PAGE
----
Reid Hall is more than just an address in Paris between 4 rue de Chevreuse and 5 rue de la Grande Chaumière. When you cross its threshold, you enter a kind of otherworld shaped by the vicissitudes of hard times and the pleasures of serene creative moments; fashioned by the will and vision of a succession of pioneering individuals; molded by the experiences of its many residents and students; influenced by more than two centuries of social, cultural, and intellectual exchange between the United States and France. But Reid Hall is neither quite American nor quite French, nor even the conjunction of the two. It has always been a third space, an intersection of different peoples, thought systems, and resources; a third space that fosters transgressive journeys but also self-discoveries.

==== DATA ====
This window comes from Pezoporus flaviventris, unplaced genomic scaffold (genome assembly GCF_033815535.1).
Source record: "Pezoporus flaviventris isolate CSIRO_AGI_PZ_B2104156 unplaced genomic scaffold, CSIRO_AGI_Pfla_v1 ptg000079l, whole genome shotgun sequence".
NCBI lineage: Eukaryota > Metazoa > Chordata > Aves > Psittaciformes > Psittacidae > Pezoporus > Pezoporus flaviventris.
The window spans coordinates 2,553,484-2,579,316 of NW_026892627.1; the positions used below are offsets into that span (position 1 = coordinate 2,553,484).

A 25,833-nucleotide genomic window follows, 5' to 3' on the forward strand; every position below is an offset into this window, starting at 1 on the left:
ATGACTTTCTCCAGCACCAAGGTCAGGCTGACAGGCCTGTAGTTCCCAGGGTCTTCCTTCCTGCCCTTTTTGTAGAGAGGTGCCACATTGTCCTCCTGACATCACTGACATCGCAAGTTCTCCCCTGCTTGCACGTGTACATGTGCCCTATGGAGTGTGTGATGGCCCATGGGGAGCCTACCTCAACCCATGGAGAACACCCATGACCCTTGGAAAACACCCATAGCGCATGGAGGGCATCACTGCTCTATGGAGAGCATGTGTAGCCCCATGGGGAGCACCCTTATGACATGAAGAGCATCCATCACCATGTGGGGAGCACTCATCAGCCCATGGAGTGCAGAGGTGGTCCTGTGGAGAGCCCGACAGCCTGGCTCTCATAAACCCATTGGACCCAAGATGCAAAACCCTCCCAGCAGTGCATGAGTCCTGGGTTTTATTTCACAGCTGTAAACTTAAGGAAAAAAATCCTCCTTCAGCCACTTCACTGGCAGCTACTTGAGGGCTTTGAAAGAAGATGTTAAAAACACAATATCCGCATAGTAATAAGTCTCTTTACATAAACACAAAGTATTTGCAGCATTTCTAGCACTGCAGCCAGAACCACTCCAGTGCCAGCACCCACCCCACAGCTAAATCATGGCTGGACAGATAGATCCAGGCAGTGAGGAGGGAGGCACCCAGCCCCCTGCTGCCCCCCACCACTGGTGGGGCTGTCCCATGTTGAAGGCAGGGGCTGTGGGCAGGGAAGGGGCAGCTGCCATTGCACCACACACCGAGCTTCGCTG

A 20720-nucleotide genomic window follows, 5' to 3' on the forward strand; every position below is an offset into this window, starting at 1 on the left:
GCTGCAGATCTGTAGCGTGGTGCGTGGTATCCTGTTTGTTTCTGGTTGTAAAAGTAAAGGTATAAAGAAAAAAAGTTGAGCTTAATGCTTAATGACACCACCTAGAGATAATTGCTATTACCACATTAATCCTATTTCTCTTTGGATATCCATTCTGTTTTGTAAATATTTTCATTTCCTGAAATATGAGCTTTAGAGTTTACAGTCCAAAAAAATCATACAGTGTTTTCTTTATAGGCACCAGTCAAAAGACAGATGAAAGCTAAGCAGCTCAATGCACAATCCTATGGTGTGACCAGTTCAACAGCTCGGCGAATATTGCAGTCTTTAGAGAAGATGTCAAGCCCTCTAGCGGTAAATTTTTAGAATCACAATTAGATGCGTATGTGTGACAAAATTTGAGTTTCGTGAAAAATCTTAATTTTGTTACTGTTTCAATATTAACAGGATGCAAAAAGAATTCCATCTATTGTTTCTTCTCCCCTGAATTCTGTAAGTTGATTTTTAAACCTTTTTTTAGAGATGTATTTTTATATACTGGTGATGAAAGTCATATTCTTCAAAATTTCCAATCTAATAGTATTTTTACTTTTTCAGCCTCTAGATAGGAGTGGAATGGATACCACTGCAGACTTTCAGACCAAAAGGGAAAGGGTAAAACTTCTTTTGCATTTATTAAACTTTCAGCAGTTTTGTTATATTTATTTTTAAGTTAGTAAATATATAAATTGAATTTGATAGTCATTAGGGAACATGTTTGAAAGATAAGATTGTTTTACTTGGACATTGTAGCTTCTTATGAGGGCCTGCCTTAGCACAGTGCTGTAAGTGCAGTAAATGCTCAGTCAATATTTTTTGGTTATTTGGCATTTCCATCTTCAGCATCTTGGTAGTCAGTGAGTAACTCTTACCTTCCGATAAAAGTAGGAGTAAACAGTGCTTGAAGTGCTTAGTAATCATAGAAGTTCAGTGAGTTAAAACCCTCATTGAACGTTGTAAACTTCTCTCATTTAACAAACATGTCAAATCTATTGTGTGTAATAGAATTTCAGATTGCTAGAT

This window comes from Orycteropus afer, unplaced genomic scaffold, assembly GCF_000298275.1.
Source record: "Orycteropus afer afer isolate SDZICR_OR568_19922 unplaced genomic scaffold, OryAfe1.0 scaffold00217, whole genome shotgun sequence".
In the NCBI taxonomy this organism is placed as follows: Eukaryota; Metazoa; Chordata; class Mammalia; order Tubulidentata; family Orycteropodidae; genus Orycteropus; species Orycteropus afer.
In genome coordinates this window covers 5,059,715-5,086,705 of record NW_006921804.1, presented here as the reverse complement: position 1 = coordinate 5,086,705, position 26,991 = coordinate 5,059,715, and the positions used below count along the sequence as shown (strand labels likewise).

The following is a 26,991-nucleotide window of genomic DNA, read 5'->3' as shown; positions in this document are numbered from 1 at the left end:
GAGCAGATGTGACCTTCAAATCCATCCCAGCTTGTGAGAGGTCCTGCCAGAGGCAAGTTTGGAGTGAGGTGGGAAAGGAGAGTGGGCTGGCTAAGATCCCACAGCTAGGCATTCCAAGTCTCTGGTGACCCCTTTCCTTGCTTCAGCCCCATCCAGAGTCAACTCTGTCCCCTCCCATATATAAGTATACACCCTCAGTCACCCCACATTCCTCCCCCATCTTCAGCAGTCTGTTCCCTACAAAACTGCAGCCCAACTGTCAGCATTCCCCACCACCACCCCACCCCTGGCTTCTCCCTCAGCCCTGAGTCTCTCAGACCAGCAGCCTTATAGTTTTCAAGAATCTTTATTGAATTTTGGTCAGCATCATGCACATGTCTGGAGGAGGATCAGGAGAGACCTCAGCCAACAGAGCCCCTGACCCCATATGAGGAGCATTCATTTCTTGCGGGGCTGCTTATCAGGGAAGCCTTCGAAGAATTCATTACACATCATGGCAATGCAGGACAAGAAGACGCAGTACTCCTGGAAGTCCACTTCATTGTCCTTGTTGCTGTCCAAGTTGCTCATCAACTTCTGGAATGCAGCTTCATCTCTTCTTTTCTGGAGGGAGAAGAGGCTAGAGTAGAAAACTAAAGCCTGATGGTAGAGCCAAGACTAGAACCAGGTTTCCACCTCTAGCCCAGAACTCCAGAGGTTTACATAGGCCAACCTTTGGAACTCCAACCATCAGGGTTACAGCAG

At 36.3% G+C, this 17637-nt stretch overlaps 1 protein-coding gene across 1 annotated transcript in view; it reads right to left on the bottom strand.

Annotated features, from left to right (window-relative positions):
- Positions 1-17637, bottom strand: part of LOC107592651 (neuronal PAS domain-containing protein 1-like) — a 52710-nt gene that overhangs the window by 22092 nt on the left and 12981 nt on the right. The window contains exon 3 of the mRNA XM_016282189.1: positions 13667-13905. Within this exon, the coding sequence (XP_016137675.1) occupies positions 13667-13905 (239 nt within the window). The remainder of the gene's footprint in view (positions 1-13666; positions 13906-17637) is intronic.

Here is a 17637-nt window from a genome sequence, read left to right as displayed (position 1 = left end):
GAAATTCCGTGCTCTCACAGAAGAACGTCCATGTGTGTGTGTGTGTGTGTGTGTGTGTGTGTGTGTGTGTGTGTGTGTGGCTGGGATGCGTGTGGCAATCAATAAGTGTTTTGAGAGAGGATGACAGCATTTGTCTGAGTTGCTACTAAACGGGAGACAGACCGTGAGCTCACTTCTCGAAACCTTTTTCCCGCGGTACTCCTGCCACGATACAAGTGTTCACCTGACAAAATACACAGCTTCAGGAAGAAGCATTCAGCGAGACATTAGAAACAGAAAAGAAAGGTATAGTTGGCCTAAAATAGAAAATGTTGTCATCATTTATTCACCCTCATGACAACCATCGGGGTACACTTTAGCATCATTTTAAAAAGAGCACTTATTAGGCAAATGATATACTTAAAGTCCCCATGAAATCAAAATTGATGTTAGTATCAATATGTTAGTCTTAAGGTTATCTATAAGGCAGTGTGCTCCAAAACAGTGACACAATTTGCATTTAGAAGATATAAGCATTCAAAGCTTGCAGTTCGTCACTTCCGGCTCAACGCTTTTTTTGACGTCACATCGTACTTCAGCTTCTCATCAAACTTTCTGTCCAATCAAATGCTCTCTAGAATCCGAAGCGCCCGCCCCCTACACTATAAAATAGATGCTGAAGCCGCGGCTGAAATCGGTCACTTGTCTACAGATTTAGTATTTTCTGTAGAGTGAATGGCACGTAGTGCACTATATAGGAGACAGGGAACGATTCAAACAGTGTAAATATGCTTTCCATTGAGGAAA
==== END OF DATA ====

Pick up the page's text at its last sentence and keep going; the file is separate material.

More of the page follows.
- Brunhilde Biebuyck


Beat poet and Columbia alumnus Allen Ginsberg once said: “You can’t escape the past in Paris, and yet what’s so wonderful about it is that the past and present intermingle so intangibly that it doesn’t seem to burden.” The same might be said for one of Montparnasse’s crown jewels, Reid Hall, a place suffused with history and yet so vibrantly present in our 21st-century context. Reid Hall never stops revealing its secrets and delights to all who pass through its doors. And that has always been the case. From its origins as a porcelain factory in the 18th century to its current iteration as one of the premier sites for study, intellectual engagement, and cross-cultural understanding in Europe, this property has been a witness to and catalyst for remarkable events and people.

                                                                                                                                      - Meredith J. Levin

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